Overage in property sales
Overage (sometimes referred to as ‘clawback’ or ‘uplift’) is an agreement between the buyer of a property and the seller that under certain circumstances, additional payment may be made to the seller after the sale has been completed as a consequence of the property increasing in value.
Such circumstances generally relate to the granting of new or additional planning permissions, for example:
- The granting of planning permission for more intensive development of a site than was envisaged at the time of the sale.
- The granting of detailed permission for more intensive development than was permitted in a previous outline permission.
- The granting of permission for the demolition of an existing property and redevelopment of the land.
- The granting of permission for change of use.
Other circumstances might include:
- Development costs being lower than expected, for example where decontamination of a site is required
- A sale being necessary at a low point in the market.
These agreements are a means of sharing the risk and potential benefits of the future value of property between the buyer and the seller at a time when there may be some uncertainty, but where both parties wish to complete the transaction.
This is particularly common on residential plots where there is often uncertainty about the density of development that will be achieved, and so the parties might agree to share additional sales revenue beyond a base figure agreed at the time of the sale. Overage agreements might also be made with mezzanine lenders who finance the gap between the costs of development and limited recourse loans.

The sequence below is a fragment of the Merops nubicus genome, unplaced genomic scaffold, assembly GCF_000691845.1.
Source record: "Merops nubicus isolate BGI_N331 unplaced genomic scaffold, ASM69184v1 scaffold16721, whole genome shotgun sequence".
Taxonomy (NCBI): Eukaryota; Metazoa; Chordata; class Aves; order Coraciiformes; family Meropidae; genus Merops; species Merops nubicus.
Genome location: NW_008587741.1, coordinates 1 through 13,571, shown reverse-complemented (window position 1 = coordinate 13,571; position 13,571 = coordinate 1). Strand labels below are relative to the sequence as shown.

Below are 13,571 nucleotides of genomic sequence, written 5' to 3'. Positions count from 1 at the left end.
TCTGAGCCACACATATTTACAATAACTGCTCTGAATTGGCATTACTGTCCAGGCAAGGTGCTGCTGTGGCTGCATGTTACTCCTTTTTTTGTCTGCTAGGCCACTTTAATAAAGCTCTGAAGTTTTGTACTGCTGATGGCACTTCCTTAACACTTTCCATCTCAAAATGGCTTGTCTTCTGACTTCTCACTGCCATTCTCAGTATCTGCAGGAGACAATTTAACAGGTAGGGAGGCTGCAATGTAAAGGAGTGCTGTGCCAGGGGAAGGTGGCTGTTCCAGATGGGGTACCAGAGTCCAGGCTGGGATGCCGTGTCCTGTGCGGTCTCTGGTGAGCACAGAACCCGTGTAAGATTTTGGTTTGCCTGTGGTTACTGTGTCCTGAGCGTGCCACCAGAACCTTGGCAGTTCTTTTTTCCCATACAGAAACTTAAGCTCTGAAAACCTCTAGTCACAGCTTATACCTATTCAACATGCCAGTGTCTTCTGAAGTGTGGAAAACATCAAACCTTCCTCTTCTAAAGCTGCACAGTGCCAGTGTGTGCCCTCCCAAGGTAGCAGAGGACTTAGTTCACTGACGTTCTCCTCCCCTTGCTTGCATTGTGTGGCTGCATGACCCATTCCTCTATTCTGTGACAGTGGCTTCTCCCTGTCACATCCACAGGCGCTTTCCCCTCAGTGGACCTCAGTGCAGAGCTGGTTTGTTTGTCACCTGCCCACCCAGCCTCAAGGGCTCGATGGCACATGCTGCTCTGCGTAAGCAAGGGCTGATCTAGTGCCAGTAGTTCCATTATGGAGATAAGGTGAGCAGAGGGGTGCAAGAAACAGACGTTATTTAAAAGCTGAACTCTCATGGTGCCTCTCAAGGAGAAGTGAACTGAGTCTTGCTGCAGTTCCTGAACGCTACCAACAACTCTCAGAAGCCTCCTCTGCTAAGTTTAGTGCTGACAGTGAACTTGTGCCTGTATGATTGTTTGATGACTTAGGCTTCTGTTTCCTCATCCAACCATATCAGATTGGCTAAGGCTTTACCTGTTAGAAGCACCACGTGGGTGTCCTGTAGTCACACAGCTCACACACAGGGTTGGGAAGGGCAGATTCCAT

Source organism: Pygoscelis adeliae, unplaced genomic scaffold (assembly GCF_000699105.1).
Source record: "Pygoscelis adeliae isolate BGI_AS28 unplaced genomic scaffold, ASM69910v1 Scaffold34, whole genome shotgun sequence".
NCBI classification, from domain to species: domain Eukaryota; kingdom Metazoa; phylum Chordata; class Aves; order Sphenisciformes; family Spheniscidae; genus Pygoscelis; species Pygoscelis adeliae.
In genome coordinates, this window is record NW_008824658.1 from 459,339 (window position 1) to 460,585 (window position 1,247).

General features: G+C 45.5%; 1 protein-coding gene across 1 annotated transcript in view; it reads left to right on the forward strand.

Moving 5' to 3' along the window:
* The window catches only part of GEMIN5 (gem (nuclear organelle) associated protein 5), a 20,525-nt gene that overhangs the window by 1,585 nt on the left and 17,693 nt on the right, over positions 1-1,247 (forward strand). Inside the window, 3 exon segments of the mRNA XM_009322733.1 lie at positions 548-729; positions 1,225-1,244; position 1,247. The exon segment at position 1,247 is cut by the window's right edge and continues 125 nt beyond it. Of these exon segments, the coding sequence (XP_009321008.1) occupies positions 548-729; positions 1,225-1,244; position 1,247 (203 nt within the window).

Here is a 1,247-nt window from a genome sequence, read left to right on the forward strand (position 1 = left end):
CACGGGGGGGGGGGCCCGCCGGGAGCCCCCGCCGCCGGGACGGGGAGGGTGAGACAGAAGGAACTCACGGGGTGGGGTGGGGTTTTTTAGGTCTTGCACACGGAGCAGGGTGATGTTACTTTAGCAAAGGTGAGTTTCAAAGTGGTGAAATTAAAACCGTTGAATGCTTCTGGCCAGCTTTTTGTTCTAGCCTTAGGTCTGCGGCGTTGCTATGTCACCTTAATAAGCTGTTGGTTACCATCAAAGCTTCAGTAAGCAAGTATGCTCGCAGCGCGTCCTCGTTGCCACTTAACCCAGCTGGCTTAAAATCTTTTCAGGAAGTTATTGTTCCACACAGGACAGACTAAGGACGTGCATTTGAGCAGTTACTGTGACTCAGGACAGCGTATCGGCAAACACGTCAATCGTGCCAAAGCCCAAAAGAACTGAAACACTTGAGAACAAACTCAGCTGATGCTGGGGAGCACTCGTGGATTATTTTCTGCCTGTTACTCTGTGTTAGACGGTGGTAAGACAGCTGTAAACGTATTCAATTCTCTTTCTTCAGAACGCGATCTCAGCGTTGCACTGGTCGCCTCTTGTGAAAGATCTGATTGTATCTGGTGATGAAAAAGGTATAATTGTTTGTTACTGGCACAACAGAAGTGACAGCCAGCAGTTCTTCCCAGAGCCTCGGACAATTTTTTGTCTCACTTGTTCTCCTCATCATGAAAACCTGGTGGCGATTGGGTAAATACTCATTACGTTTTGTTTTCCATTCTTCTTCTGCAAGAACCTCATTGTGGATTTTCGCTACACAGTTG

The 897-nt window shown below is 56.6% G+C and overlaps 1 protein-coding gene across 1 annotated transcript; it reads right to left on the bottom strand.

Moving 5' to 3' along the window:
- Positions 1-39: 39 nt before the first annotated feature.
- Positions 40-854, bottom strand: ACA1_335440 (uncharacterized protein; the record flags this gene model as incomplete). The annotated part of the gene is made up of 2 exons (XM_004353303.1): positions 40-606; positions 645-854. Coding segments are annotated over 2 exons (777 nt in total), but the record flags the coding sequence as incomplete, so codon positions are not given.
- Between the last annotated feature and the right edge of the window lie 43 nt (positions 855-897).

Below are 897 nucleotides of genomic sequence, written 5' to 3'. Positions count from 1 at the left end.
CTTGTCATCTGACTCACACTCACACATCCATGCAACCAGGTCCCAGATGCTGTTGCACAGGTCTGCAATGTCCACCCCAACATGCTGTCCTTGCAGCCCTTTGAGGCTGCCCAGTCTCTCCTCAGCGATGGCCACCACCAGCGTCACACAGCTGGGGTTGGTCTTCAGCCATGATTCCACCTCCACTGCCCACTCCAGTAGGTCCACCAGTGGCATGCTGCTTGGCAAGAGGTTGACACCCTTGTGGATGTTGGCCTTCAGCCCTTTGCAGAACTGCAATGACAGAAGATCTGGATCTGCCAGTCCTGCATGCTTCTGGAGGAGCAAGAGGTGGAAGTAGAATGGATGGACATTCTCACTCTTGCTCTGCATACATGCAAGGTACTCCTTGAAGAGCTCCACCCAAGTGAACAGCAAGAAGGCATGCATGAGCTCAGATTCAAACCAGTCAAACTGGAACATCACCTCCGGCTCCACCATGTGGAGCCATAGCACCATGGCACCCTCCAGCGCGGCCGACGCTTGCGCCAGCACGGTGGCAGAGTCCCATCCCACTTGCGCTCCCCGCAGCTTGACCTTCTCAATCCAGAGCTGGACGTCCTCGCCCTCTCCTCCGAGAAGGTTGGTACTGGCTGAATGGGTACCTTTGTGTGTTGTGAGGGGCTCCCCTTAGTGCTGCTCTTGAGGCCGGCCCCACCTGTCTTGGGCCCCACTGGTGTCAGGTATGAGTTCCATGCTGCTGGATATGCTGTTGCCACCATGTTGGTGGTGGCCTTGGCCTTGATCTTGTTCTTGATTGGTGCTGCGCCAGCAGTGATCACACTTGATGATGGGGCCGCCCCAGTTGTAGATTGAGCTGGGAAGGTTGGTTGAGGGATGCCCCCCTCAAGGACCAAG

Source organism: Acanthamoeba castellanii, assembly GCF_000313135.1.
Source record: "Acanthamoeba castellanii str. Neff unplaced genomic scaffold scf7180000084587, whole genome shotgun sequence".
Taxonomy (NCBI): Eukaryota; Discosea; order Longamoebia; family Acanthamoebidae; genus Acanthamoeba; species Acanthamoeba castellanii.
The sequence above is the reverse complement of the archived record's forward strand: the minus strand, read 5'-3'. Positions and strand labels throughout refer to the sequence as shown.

The exact nature, circumstances and duration of overage agreements will depend on the particular arrangements that the parties agree to, but they may not last more than eighty years. Agreements may be positive, with an agreement to additional payment under certain circumstances, or negative, with certain development requiring the consent of the seller.
Overage may become payable on completion of the development, on the granting or implementation of planning permission, or on the re-sale or leasing of the property. It is important that this trigger point is set so that the original buyer is not able to continually delay the payment, for example by not ‘completing’ the development.
Agreements may be enforced on future owners, either by making restrictions on the title to the property requiring future owners to enter into a deed of covenant, or by imposing a charge on the property.
 Related articles on Designing Buildings Wiki
Featured articles and news
PCSAs enable clients to employ contractors before the main contract commences. Read our introductory article.
ICE 200 brings together transformative projects from the past 200 years - and the engineers behind them.
Dame Judith Hackitt hosts an industry summit to kick start the second phase of the review.
This article explains the Buildings Regulations completion certificate, what it is, and when its needed.
Graphene has many potential applications, but when will it start being used in civil engineering?
Increasing productivity – now more than ever as we lead up to Brexit – should be the sector’s number one priority in 2018.
Carillion's collapse causes Construction Leadership Council to delay the construction sector deal report.
Urban Heritage, Development and Sustainability: international frameworks, national and local guidance.
What will the General Data Protection Regulations (GDPR) mean for you when they come into force in May?
Business Secretary chairs a new taskforce to monitor and advise on mitigating the impacts of Carillion’s liquidation.
Sir John Armitt is appointed the new chair of the National Infrastructure Commission.
High quality and high density homes - is it what we need or is it storing up trouble?